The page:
What MLS elite youth development platform's first wave of expansion means | Charles Boehm

Fred Lipka - with Marlon Vargas

MLS’s new elite youth development platform still doesn’t have a formal name and hasn’t yet finalized the schedule or format of its first season of play – lingering uncertainty caused mainly by the COVID-19 pandemic and its far-reaching effects on North American sports and society.

It does already have its second batch of member clubs, as the league unveiled the 19 newcomers selected in its first application cycle, and a four-tiered system of governance on Tuesday afternoon.

It’s another couple of boxes checked on a substantial to-do list that first landed on the desk of Fred Lipka, the league’s VP, player youth development, after MLS stepped in to pick up the slack when U.S. Soccer abruptly shut down the Development Academy in April.

“It’s a logical step, I would say, after first trying to save the house,” Lipka told, an allusion to the scrambling of the past few months to salvage the best parts of the DA, then begin to shape it with an eye towards the future.

“We have been working behind the scenes with all of my department, the player development department, and also – more importantly – all the departments of MLS in New York are a part of this entire project,” he noted, hinting that more announcements will arise later this month. “Everyone is very focused on delivering this platform and everyone is very excited. That's the most impressive thing I’ve experienced over the last few years.”

The committee structures and new member academies are intended to build out the developmental heft and the geographic footprint of the EYDP, to borrow a shorthand working term, and also drive home a message of collaboration that Lipka has stressed since the beginning.

“We would like to be open,” he said. “To get input from all the members. Also, to give ownership to the people which are committed, to offer options, ideas, contradictions, different opinions. Because we think the worst which can happen is to decide about everything without getting input … We are all here to focus on development, and to serve the kids, to serve the dream of the kids.”

The proverbial $10,000 question still lingers: When will games begin? With the extent of the coronavirus’ continued spread across huge swaths of the United States and the patchwork of state and local regulations and restrictions in response to it, it’s still impossible to know for certain. But those operating the league aim to have their part of the equation ready for a potential kickoff on Sept. 12, should it be safe for enough academies to return to match action by that point.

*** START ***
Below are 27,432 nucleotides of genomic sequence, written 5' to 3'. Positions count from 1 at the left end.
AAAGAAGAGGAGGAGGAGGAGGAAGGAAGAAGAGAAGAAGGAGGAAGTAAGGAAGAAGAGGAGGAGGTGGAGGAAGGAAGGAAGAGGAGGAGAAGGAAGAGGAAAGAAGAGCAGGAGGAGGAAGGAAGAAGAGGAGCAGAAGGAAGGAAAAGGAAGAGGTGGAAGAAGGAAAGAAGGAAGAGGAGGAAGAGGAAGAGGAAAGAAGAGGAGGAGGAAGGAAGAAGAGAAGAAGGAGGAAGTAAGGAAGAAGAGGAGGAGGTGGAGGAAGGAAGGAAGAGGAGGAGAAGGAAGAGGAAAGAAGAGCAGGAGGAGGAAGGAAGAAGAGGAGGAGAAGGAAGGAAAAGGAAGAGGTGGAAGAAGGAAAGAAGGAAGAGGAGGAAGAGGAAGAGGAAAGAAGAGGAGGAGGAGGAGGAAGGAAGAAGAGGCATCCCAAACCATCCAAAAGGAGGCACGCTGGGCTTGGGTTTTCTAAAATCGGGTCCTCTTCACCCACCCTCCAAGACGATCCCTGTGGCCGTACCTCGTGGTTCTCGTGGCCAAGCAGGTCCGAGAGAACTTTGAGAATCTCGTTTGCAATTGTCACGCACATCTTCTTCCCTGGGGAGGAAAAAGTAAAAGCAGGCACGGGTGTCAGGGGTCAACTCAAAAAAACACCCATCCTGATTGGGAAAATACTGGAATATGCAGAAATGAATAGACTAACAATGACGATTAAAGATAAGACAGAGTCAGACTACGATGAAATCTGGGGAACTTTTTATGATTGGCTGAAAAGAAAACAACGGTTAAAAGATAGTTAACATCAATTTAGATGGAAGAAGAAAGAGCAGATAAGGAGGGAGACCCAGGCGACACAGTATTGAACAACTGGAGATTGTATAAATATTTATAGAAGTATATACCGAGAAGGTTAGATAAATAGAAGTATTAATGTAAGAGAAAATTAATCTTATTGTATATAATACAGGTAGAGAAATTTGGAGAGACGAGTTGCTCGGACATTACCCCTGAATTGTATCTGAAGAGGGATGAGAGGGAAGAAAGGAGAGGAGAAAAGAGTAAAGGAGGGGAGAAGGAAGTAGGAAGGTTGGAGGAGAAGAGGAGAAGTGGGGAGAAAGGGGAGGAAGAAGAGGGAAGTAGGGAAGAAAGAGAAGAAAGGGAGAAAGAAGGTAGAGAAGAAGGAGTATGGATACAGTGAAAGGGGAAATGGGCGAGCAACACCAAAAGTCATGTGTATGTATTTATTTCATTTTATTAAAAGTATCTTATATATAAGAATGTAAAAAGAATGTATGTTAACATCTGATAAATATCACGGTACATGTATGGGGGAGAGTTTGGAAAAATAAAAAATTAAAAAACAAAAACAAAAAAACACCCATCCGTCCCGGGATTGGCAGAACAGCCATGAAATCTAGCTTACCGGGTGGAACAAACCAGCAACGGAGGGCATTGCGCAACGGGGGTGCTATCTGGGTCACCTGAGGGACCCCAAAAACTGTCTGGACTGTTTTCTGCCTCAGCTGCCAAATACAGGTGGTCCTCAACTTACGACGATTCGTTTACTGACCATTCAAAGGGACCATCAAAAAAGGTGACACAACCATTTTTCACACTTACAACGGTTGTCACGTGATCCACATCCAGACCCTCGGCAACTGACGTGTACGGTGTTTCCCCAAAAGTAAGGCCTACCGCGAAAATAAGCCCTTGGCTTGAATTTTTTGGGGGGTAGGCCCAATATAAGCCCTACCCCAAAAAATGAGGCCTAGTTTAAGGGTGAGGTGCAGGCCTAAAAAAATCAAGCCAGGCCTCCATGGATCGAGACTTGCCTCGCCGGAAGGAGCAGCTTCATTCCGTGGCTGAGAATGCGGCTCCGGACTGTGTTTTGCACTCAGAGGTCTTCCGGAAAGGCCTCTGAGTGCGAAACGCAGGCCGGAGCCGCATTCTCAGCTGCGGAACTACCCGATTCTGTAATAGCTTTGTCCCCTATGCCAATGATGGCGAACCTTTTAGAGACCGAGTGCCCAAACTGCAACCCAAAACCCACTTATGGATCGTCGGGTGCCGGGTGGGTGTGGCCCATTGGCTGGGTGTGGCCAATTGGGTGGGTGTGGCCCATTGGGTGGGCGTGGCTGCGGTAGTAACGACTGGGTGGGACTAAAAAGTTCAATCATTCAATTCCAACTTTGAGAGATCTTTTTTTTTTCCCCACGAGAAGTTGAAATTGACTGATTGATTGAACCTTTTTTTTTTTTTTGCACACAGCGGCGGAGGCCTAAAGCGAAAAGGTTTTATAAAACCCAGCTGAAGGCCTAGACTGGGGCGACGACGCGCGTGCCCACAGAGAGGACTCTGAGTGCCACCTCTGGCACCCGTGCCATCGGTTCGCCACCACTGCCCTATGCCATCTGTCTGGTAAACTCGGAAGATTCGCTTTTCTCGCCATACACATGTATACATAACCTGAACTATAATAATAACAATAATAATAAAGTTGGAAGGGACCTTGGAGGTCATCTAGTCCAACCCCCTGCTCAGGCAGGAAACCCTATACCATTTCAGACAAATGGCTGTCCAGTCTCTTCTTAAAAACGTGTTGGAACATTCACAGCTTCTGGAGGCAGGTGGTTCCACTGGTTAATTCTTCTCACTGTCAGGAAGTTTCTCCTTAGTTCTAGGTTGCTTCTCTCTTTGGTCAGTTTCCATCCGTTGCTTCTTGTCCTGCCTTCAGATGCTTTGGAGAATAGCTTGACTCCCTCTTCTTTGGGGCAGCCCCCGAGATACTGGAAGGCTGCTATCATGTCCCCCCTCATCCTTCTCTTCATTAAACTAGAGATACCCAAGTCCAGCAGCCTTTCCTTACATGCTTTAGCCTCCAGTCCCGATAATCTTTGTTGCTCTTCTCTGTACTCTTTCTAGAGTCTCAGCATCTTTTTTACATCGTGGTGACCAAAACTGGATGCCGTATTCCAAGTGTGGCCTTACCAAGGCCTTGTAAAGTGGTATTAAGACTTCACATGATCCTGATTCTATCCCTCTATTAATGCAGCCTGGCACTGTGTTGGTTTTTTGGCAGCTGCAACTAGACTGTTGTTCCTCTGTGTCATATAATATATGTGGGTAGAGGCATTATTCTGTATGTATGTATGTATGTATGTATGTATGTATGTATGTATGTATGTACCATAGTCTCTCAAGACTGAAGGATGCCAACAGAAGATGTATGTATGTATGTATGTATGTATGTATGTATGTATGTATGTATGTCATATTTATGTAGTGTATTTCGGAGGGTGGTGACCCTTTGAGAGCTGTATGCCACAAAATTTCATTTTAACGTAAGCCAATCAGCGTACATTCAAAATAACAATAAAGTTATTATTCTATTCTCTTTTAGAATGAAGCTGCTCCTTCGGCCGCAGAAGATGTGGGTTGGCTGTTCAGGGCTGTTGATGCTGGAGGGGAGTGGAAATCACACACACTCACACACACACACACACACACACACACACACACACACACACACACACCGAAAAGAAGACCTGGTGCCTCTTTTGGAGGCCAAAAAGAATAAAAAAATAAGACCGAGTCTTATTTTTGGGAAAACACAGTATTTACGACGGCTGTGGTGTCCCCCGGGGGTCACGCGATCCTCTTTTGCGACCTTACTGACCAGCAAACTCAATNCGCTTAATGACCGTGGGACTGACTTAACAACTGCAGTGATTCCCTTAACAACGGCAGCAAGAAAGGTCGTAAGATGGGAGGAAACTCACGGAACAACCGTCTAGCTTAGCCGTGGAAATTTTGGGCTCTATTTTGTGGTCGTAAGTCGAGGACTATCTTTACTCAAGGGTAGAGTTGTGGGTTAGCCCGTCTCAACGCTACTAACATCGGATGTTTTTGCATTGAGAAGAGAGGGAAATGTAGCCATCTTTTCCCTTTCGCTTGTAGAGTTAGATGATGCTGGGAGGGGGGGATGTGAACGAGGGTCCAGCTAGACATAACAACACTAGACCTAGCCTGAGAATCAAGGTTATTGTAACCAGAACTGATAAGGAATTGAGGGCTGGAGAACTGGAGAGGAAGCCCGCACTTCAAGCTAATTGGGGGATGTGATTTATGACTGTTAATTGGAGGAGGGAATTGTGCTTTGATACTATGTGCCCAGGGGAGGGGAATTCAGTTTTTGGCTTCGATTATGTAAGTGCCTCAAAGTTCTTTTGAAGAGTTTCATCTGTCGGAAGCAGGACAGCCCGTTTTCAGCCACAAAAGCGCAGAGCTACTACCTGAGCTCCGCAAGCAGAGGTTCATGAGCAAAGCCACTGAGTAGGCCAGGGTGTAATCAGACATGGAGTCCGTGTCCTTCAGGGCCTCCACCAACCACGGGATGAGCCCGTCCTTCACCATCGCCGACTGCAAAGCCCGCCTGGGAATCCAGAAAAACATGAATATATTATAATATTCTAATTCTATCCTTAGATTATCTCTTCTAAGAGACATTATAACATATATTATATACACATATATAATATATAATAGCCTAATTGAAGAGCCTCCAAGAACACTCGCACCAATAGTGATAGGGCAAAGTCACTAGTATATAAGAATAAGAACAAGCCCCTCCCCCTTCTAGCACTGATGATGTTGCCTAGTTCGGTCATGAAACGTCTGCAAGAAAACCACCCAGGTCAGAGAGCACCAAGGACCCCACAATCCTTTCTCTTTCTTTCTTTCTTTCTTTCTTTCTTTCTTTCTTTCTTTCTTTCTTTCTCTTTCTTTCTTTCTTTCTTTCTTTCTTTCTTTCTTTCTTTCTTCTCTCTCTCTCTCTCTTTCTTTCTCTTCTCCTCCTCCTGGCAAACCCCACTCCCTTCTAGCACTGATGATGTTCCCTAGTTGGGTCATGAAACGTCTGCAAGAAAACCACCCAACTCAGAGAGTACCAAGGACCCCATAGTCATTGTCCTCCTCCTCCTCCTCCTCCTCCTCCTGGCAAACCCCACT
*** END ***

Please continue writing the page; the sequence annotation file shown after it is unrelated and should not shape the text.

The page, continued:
“If,” emphasizes Lipka, “COVID protocols, guidelines from states, guidelines from any relevant authority allow us to play.

“With some states having quarantines, will it be possible to travel across states or not?” he added, pointing out that regionalized schedules are a very real possibility in the near term. “We have different options that we are going to be evaluating. So for now we are building the matrix of options. And we are going to decide about the next few weeks, but there is no rush to make a decision right now because the landscape and the COVID situation is evolving every day.”

Some academies have resumed training; others can barely leave the house. Some states, and Canada, are enforcing quarantines on inter-regional travel. In some northern climates, the window for outdoor play is shrinking by the day. MLS has had to juggle those immediate realities with the long-range vision of a large and productive player production platform.

Another big-picture priority: Tending to younger age groups to expand the “funnel” by which promising talent is identified, cultivated and challenged. The Development Academy grew dramatically in those ages several years ago, then cut back amid fears of over-expansion and dilution. But Lipka sees it as a key area in need of improvement, and many of the new clubs welcomed on Tuesday specialize in these years.

“We want the expansion to be very focused on the youngest ages, U-13, U-14,” he said. “That's why we expanded a lot of clubs – most of the clubs in this space, we are very focused on pre-formation – before high school, U-13, U-14, to have a larger future pool of players to be able to develop, to be able to also maybe influence, recruit. This is an important piece of it, not only adding teams for adding teams.

“The reservoir of players has to be bigger,” Lipka added. “U-12, U-13, U-14, U-15, we need a large bank of teams to feed the pipeline.”

As that suggests, not everyone in the league will compete in all six of the age groups (U-13, U-14, U-15, U-16, U-17 and U-19). Sources tell that several MLS clubs that field USL teams stocked with youth players will not compete in the U-19 division, for example, to reduce redundancy and trim costs.

“We want to give flexibility to our clubs when they have a USL reserve team and some of them play with a lot of [younger] players, to have the capacity to customize and to play the way they want,” said Lipka.